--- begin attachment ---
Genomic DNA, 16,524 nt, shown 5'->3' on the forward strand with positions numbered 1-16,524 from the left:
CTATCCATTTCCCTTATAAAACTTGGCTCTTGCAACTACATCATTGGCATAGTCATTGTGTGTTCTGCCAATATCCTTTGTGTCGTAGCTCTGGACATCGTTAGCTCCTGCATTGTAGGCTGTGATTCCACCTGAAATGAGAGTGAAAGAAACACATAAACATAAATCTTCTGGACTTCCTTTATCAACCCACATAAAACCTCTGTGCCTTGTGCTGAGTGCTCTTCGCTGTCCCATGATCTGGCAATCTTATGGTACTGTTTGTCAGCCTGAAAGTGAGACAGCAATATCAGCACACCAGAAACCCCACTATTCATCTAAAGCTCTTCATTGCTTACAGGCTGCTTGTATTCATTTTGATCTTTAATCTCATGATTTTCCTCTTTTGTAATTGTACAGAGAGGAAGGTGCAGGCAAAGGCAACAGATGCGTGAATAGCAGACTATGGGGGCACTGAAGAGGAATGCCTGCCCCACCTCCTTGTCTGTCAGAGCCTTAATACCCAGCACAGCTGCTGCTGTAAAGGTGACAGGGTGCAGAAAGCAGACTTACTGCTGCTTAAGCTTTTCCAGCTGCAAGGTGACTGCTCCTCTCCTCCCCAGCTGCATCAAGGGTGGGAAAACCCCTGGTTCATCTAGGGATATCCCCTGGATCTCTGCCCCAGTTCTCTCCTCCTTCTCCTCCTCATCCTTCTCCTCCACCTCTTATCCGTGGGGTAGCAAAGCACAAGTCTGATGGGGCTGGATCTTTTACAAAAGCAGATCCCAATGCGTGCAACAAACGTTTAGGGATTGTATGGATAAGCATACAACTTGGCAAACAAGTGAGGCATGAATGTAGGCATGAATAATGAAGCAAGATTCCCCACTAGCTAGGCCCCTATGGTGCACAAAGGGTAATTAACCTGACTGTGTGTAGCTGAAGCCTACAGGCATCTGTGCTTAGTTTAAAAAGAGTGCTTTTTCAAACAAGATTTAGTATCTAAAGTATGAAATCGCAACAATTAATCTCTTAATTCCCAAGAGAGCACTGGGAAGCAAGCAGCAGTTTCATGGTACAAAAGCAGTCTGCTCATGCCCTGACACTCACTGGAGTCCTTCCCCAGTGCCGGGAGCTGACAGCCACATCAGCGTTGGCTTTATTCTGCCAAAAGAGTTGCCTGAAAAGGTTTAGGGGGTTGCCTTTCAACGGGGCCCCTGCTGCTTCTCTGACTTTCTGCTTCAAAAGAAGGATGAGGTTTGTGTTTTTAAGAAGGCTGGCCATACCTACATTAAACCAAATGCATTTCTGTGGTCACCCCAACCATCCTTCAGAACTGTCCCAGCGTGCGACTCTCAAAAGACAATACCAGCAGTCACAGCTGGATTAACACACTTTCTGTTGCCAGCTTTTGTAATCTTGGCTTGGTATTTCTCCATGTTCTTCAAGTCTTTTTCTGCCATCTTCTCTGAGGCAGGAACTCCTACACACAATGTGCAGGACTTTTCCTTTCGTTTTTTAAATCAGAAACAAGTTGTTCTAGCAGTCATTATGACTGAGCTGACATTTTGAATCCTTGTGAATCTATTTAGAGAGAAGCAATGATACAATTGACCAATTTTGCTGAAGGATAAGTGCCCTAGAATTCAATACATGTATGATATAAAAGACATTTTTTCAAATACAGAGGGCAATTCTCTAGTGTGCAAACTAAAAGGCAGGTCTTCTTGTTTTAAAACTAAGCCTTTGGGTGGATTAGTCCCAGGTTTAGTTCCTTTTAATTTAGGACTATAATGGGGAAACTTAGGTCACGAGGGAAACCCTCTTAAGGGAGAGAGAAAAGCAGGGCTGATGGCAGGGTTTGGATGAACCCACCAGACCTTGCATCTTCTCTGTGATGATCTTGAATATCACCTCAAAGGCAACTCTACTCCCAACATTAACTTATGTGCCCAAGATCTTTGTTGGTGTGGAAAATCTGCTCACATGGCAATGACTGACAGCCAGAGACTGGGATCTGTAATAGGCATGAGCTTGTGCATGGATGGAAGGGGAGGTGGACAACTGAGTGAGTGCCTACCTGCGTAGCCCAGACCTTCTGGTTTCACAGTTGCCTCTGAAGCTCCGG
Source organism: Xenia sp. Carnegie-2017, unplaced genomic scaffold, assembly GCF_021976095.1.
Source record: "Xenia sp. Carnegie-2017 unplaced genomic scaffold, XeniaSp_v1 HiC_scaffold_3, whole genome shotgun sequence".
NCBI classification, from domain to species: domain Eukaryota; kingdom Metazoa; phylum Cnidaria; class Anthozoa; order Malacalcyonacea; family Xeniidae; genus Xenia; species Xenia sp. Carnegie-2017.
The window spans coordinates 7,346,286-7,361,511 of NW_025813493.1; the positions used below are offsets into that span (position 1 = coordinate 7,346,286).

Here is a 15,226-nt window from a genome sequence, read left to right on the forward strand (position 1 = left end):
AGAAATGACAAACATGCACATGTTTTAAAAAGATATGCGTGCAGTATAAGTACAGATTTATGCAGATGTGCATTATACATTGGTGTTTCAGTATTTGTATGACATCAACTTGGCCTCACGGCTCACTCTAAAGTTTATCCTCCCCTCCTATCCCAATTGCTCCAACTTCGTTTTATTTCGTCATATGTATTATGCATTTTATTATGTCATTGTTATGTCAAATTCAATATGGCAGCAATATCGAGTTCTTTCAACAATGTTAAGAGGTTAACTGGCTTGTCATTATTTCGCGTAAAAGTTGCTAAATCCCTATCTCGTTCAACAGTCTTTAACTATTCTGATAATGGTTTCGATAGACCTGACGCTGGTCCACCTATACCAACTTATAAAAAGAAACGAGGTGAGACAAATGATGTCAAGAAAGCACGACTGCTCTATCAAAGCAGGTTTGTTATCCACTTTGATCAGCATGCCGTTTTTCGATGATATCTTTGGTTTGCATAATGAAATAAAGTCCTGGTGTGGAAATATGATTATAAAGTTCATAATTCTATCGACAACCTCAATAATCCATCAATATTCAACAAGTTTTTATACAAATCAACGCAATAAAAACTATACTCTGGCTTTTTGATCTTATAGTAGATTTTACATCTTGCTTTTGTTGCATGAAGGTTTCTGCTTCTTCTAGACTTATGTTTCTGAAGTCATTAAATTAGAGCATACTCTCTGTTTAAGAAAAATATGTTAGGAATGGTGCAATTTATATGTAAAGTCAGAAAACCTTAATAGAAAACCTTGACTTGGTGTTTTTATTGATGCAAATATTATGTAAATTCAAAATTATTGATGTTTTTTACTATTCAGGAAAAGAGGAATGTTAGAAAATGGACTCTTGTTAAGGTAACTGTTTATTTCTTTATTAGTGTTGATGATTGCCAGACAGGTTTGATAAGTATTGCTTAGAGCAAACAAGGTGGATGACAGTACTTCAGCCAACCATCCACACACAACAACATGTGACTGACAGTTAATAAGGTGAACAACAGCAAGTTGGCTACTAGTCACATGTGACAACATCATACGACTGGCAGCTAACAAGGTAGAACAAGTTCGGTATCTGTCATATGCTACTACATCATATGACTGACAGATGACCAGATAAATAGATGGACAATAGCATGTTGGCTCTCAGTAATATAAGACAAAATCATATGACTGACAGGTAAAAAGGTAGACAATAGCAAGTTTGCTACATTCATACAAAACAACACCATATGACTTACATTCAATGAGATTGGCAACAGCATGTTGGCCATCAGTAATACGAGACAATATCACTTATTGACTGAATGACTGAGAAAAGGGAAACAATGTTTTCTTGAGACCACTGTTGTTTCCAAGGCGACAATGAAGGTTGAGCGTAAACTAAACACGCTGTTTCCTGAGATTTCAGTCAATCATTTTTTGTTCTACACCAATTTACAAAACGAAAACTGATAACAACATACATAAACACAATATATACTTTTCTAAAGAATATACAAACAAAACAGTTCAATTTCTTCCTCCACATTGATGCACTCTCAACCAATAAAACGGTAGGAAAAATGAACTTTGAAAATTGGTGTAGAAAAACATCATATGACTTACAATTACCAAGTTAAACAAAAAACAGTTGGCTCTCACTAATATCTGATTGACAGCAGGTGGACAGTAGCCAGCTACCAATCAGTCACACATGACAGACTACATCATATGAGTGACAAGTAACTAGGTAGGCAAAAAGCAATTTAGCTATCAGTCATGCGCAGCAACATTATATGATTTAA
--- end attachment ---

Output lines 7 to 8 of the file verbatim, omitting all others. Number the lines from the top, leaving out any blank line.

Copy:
Here is a 15,226-nt window from a genome sequence, read left to right on the forward strand (position 1 = left end):
AGAAATGACAAACATGCACATGTTTTAAAAAGATATGCGTGCAGTATAAGTACAGATTTATGCAGATGTGCATTATACATTGGTGTTTCAGTATTTGTATGACATCAACTTGGCCTCACGGCTCACTCTAAAGTTTATCCTCCCCTCCTATCCCAATTGCTCCAACTTCGTTTTATTTCGTCATATGTATTATGCATTTTATTATGTCATTGTTATGTCAAATTCAATATGGCAGCAATATCGAGTTCTTTCAACAATGTTAAGAGGTTAACTGGCTTGTCATTATTTCGCGTAAAAGTTGCTAAATCCCTATCTCGTTCAACAGTCTTTAACTATTCTGATAATGGTTTCGATAGACCTGACGCTGGTCCACCTATACCAACTTATAAAAAGAAACGAGGTGAGACAAATGATGTCAAGAAAGCACGACTGCTCTATCAAAGCAGGTTTGTTATCCACTTTGATCAGCATGCCGTTTTTCGATGATATCTTTGGTTTGCATAATGAAATAAAGTCCTGGTGTGGAAATATGATTATAAAGTTCATAATTCTATCGACAACCTCAATAATCCATCAATATTCAACAAGTTTTTATACAAATCAACGCAATAAAAACTATACTCTGGCTTTTTGATCTTATAGTAGATTTTACATCTTGCTTTTGTTGCATGAAGGTTTCTGCTTCTTCTAGACTTATGTTTCTGAAGTCATTAAATTAGAGCATACTCTCTGTTTAAGAAAAATATGTTAGGAATGGTGCAATTTATATGTAAAGTCAGAAAACCTTAATAGAAAACCTTGACTTGGTGTTTTTATTGATGCAAATATTATGTAAATTCAAAATTATTGATGTTTTTTACTATTCAGGAAAAGAGGAATGTTAGAAAATGGACTCTTGTTAAGGTAACTGTTTATTTCTTTATTAGTGTTGATGATTGCCAGACAGGTTTGATAAGTATTGCTTAGAGCAAACAAGGTGGATGACAGTACTTCAGCCAACCATCCACACACAACAACATGTGACTGACAGTTAATAAGGTGAACAACAGCAAGTTGGCTACTAGTCACATGTGACAACATCATACGACTGGCAGCTAACAAGGTAGAACAAGTTCGGTATCTGTCATATGCTACTACATCATATGACTGACAGATGACCAGATAAATAGATGGACAATAGCATGTTGGCTCTCAGTAATATAAGACAAAATCATATGACTGACAGGTAAAAAGGTAGACAATAGCAAGTTTGCTACATTCATACAAAACAACACCATATGACTTACATTCAATGAGATTGGCAACAGCATGTTGGCCATCAGTAATACGAGACAATATCACTTATTGACTGAATGACTGAGAAAAGGGAAACAATGTTTTCTTGAGACCACTGTTGTTTCCAAGGCGACAATGAAGGTTGAGCGTAAACTAAACACGCTGTTTCCTGAGATTTCAGTCAATCATTTTTTGTTCTACACCAATTTACAAAACGAAAACTGATAACAACATACATAAACACAATATATACTTTTCTAAAGAATATACAAACAAAACAGTTCAATTTCTTCCTCCACATTGATGCACTCTCAACCAATAAAACGGTAGGAAAAATGAACTTTGAAAATTGGTGTAGAAAAACATCATATGACTTACAATTACCAAGTTAAACAAAAAACAGTTGGCTCTCACTAATATCTGATTGACAGCAGGTGGACAGTAGCCAGCTACCAATCAGTCACACATGACAGACTACATCATATGAGTGACAAGTAACTAGGTAGGCAAAAAGCAATTTAGCTATCAGTCATGCGCAGCAACATTATATGATTTAA